Toms River, New Jersey Honors WWII Hero

Discussion in 'WW2 General' started by ToughOmbre, Jun 5, 2008.

  1. ToughOmbre

    ToughOmbre Active Member

    Mar 18, 2007
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    Toms River, New Jersey dedicates space to memorabilia of WWII hero

    TOMS RIVER — As time passes, memories fade. But a local man, described by many people as an American hero, is trying his best to make certain World War II is not forgotten.

    Leonard G. "Bud" Lomell, 88, served as a U.S. Army Ranger during World War II. Former NBC news anchor Tom Brokaw helped Lomell tell his wartime story when the noted journalist included a chapter about Lomell in his book, "The Greatest Generation."

    Now, Lomell's hometown is doing its part to help keep that story alive.

    On Friday, township officials will host a formal ceremony dedicating a room in Toms River's town hall as the "Leonard G. Lomell Meeting Room." The space will showcase a sample of the many awards, proclamations, plaques, resolutions and photographs Lomell has collected over his lifetime.

    Lomell donated the items to the township, which Mark Mutter, the township clerk and historian, said took about a month to hang up and prepare for the dedication ceremony.

    Friday's ceremony also falls on the 64th anniversary of D-Day, when Allied forces in 1944 unleashed a massive invasion along the northern coast of France, igniting the final push in the war against the Nazis.

    The Lomell dedication is open to the public.

    Over the years, Lomell has spent much time in classrooms, giving talks to students about his experience at war.

    "So little is known about World War II by teenagers today," Lomell said during an interview in the room adorned by his memories. "This is my last opportunity to keep them connected to the Second World War."

    The room, formerly known as the Gallery Room, is on the first floor of the municipal complex on Washin
    gton Street in downtown Toms River. It is used for community meetings and as a polling place during elections.

    Now, it also will serve as a stop on the tour of town hall that every fourth-grader in the township school district participates in, Mayor Thomas F. Kelaher said.

    The children will learn about the role that hometown hero Lomell played on D-Day, Kelaher said. On the morning of June 6, 1944, Lomell and fellow members of the U.S. Army's 2nd Ranger Battalion landed on the beaches of France's Normandy region below Pointe du Hoc, a high promontory from which German artillery could fire on American landing zones.

    The Rangers used grappling hooks and rope to scale the 100-foot cliff as German troops fired down on them. The mission: knock out a battery of German cannons on top of the cliff. When they reached the top, the cannons were not there. The Rangers moved inland to find the hidden German guns.

    It was Lomell and Sgt. Jack Kuhn who found the artillery and destroyed the guns with grenades and by smashing their sites, before enemy soldiers could use them. They destroyed the guns just minutes before the Allied landings were set to begin.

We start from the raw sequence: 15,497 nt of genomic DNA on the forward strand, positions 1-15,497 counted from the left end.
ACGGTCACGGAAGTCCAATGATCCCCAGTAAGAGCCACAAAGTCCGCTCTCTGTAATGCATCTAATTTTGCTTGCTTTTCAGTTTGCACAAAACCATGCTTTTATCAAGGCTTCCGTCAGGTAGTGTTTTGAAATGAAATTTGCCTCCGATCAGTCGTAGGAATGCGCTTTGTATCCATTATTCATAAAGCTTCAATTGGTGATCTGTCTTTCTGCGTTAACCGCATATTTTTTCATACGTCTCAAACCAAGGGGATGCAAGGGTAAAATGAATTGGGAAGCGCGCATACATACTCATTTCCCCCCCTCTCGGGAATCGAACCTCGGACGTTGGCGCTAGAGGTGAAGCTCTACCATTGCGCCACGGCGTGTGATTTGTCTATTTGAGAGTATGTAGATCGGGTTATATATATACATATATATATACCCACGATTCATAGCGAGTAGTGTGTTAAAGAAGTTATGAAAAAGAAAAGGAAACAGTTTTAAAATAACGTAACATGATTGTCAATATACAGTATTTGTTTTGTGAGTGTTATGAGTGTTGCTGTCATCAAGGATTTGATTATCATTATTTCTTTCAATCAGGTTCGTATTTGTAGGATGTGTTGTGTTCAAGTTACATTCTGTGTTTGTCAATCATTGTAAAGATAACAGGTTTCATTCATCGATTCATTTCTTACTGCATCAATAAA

Lomell earned the Distinguished Service Cross, the nation's second-highest military honor, for his actions on D-Day. He also earned the U.S. Army's Silver Star for gallantry in action, for leading 130 Army Rangers to seize a German fortified observation post called Castle Hill 400, just days before the Battle of the Bulge.

    Copies of the awards, as well as others he has earned, are displayed in town hall now.

    "There is a reason for everything here," Lomell said, as he sat amid the memorabilia.

    When asked why he did not leave the donated pieces to his children, Lomell said: "I got all girls, and girls are not interested in combat."

    But his wife Charlotte, 86, said some of his awards will be left to their children. The Toms River home that they share still has two rooms filled with collectibles, they said.

    "Everybody that comes from Normandy seems to be obliged to bring him something," Charlotte said.

    Lomell said places like the room in town hall named in his honor are important because they will be appreciated by not only students, but by other servicemen as well.

    "I thought it was my opportunity to keep the memory of World War II alive," he said.

    Mayor Kelaher told Lomell that his donation to the town would allow him to do just that.

    "This will prevent memories from fading," he said, calling it an honor for Toms River to be able to display the memorabilia.

    Asbury Park Press

  2. Njaco

    Njaco The Pop-Tart Whisperer
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    Feb 19, 2007
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    :salute: Right in our backyard! :salute:
  3. RabidAlien

    RabidAlien Active Member

    Apr 27, 2008
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    Holy crap, "Castle Hill 400" is right in the middle of the Huertgen Forest! Man oh man, what this guy went through to get that hill.....


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